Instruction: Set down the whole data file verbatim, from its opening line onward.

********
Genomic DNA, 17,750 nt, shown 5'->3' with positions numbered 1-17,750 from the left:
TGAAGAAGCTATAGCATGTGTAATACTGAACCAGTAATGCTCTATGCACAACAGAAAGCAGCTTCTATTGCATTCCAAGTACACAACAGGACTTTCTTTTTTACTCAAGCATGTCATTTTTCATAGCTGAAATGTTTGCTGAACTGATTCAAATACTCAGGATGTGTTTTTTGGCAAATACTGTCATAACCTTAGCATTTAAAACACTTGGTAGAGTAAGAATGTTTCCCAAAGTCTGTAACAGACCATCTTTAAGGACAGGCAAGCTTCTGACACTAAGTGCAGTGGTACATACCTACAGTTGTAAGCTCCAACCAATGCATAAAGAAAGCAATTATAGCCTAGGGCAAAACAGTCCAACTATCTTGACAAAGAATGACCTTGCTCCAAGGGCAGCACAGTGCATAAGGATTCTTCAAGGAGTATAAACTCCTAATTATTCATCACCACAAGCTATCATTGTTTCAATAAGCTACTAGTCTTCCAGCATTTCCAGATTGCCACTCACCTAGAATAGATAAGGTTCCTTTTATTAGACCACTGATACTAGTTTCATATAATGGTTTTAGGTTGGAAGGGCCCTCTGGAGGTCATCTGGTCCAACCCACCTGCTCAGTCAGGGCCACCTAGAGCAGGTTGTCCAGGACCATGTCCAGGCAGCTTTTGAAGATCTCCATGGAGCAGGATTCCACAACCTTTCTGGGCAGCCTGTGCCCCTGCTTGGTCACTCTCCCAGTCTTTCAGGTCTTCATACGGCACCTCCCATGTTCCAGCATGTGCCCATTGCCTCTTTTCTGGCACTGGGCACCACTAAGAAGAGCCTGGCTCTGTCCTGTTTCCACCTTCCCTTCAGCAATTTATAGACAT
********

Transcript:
Genomic DNA, 17,750 nt, shown 5'->3' with positions numbered 1-17,750 from the left:
TGAAGAAGCTATAGCATGTGTAATACTGAACCAGTAATGCTCTATGCACAACAGAAAGCAGCTTCTATTGCATTCCAAGTACACAACAGGACTTTCTTTTTTACTCAAGCATGTCATTTTTCATAGCTGAAATGTTTGCTGAACTGATTCAAATACTCAGGATGTGTTTTTTGGCAAATACTGTCATAACCTTAGCATTTAAAACACTTGGTAGAGTAAGAATGTTTCCCAAAGTCTGTAACAGACCATCTTTAAGGACAGGCAAGCTTCTGACACTAAGTGCAGTGGTACATACCTACAGTTGTAAGCTCCAACCAATGCATAAAGAAAGCAATTATAGCCTAGGGCAAAACAGTCCAACTATCTTGACAAAGAATGACCTTGCTCCAAGGGCAGCACAGTGCATAAGGATTCTTCAAGGAGTATAAACTCCTAATTATTCATCACCACAAGCTATCATTGTTTCAATAAGCTACTAGTCTTCCAGCATTTCCAGATTGCCACTCACCTAGAATAGATAAGGTTCCTTTTATTAGACCACTGATACTAGTTTCATATAATGGTTTTAGGTTGGAAGGGCCCTCTGGAGGTCATCTGGTCCAACCCACCTGCTCAGTCAGGGCCACCTAGAGCAGGTTGTCCAGGACCATGTCCAGGCAGCTTTTGAAGATCTCCATGGAGCAGGATTCCACAACCTTTCTGGGCAGCCTGTGCCCCTGCTTGGTCACTCTCCCAGTCTTTCAGGTCTTCATACGGCACCTCCCATGTTCCAGCATGTGCCCATTGCCTCTTTTCTGGCACTGGGCACCACTAAGAAGAGCCTGGCTCTGTCCTGTTTCCACCTTCCCTTCAGCAATTTATAGACAT